Some would counter this is precisely why we should reopen — for the most vulnerable, who were disproportionately impacted by stay-at-home orders.
The sad reality, however, is that long-standing barriers for vulnerable workers in access to health care, paid sick leave and social mobility pre-date this crisis and persist. And we know that many vulnerable Americans work on the frontlines of foodservice and health care support where the risk from COVID-19 is heightened.
A return to the status quo without addressing this systemic disadvantage will only perpetuate, rather than improve, these unjust social and economic conditions.
COVID-19 has exposed vulnerabilities in our state and nation, and re-opening businesses will not provide a simple solution to our complex economic problems.
No one would toss out their umbrella after several sunny days so why should America abandon public health measures now? After all, rain is unpredictable and inevitable just like the current COVID-19 crisis.
The threat of COVID-19 resurgence will persist until we have effective preventive and treatment options for this novel infectious disease.
So let’s not blame or, worse, discard the umbrella. Instead, peek out cautiously, survey the sky and start planning now to protect the vulnerable, who will be the first to get wet.
New COVID cases in Alabama increasing faster than 46 other states
Alabama reported more cases of COVID-19 last week than any other week since the pandemic began, and the increase in new cases reported last week compared to the previous week was higher than 46 other states and the District of Columbia.
An analysis of data collected by The COVID Tracking Project, a volunteer-run effort to track the pandemic, shows that only West Virginia, Maine and South Carolina reported a larger increase in new cases last week compared to the new cases they reported in the previous week.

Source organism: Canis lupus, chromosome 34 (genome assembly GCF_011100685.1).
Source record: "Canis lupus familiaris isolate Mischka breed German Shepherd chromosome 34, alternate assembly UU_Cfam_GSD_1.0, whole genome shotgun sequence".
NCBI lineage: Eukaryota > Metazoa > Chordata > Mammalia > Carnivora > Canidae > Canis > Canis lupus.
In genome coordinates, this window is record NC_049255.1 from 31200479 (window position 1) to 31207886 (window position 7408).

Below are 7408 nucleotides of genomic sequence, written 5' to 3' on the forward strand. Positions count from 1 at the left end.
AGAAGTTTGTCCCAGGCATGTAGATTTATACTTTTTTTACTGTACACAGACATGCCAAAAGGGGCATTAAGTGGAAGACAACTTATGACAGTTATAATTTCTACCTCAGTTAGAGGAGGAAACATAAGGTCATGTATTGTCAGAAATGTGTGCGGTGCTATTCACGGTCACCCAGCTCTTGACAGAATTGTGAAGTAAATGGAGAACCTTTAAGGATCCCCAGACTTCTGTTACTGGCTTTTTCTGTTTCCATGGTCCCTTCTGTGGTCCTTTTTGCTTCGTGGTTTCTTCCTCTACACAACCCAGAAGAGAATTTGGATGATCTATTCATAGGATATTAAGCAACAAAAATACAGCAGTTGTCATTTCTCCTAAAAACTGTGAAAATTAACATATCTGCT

According to The COVID Tracking Project’s data, Alabama recorded 2,556 new cases during the week ending Sunday, May 24, compared to 1,994 new cases during the previous week ending Sunday, May 17. That’s an increase of 28 percent.
The Alabama Department of Public Health’s daily case totals show an increase of 17 percent last week over the previous week, which is still higher than 38 other states, according to the analysis performed on The COVID Tracking Project’s data.
COVID Tracking Project has a standardized method of capturing each state’s new cases from health departments, making it possible to compare the trajectories of each state. Twenty-four states and the District of Columbia saw new cases decline last week, while 25 states saw new cases increase last week compared to the previous week.
Compared to other states, testing showed no similar increase. The number of new tests reported in Alabama last week only grew 2 percent compared to the previous week, according to the COVID Tracking Project’s data. That’s lower than 31 other states.
APR‘s data showed an increase of 13 percent over the previous week, but that is still a smaller increase than 25 other states. Both our data and an analysis of The COVIDTracking Project’s data show the percent of total tests that are positive rose last week compared to the previous week.
The Alabama Department of Public Health does not provide historical data for how many tests were performed on each day. Both APR and the COVID Tracking Project calculate test increases by tracking the change to the cumulative total of tests performed.
Several other Southern states also saw rising cases and no similar increase to tests performed. In Mississippi, new cases rose by 9 percent last week compared to the previous week while tests per week fell by 21 percent. In Tennessee, new cases rose 15 percent while tests per week declined 8 percent.
Georgia saw new cases rise 21 percent, but tests also rose by 22 percent. Florida, South Carolina and North Carolina also reported both rising cases and more tests compared to the previous week.
Cases have been rising in Alabama since the beginning of the month. Testing has also increased, and public health officials, including State Health Officer Dr. Harris, have said they are not sure if the increase in cases is directly attributable to more tests or more disease.
Some areas of the state, like Madison County and Lee County, have seen little or no rise in new cases, while others, like Montgomery County and Tuscaloosa County, are experiencing worsening outbreaks.
Gov. Kay Ivey lifted the state’s stay-at-home order on April 30 and has since relaxed restrictions twice more, saying the economics of the pandemic must be addressed. The state reported an unemployment rate of 12.9 percent last week, higher than during any point during the Great Recession.